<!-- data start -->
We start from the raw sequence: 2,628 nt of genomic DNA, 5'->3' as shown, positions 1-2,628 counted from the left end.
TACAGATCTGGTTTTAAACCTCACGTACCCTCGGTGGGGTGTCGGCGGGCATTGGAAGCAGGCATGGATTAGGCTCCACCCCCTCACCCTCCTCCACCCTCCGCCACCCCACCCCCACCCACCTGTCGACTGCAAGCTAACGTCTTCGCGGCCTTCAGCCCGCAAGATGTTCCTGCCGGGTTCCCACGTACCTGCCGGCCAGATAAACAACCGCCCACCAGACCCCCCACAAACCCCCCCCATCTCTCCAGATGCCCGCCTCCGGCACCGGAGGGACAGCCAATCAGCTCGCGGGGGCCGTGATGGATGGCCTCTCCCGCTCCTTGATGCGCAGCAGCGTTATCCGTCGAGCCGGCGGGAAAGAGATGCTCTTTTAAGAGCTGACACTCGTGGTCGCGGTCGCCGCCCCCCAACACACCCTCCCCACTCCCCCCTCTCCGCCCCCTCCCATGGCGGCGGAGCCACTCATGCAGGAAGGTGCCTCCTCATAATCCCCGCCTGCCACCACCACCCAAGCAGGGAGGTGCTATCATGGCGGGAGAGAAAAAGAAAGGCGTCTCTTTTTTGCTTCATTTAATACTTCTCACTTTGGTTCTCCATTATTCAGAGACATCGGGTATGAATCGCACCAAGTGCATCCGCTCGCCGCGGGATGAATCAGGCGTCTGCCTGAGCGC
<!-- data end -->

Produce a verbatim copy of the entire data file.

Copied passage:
We start from the raw sequence: 2,628 nt of genomic DNA, 5'->3' as shown, positions 1-2,628 counted from the left end.
TACAGATCTGGTTTTAAACCTCACGTACCCTCGGTGGGGTGTCGGCGGGCATTGGAAGCAGGCATGGATTAGGCTCCACCCCCTCACCCTCCTCCACCCTCCGCCACCCCACCCCCACCCACCTGTCGACTGCAAGCTAACGTCTTCGCGGCCTTCAGCCCGCAAGATGTTCCTGCCGGGTTCCCACGTACCTGCCGGCCAGATAAACAACCGCCCACCAGACCCCCCACAAACCCCCCCCATCTCTCCAGATGCCCGCCTCCGGCACCGGAGGGACAGCCAATCAGCTCGCGGGGGCCGTGATGGATGGCCTCTCCCGCTCCTTGATGCGCAGCAGCGTTATCCGTCGAGCCGGCGGGAAAGAGATGCTCTTTTAAGAGCTGACACTCGTGGTCGCGGTCGCCGCCCCCCAACACACCCTCCCCACTCCCCCCTCTCCGCCCCCTCCCATGGCGGCGGAGCCACTCATGCAGGAAGGTGCCTCCTCATAATCCCCGCCTGCCACCACCACCCAAGCAGGGAGGTGCTATCATGGCGGGAGAGAAAAAGAAAGGCGTCTCTTTTTTGCTTCATTTAATACTTCTCACTTTGGTTCTCCATTATTCAGAGACATCGGGTATGAATCGCACCAAGTGCATCCGCTCGCCGCGGGATGAATCAGGCGTCTGCCTGAGCGC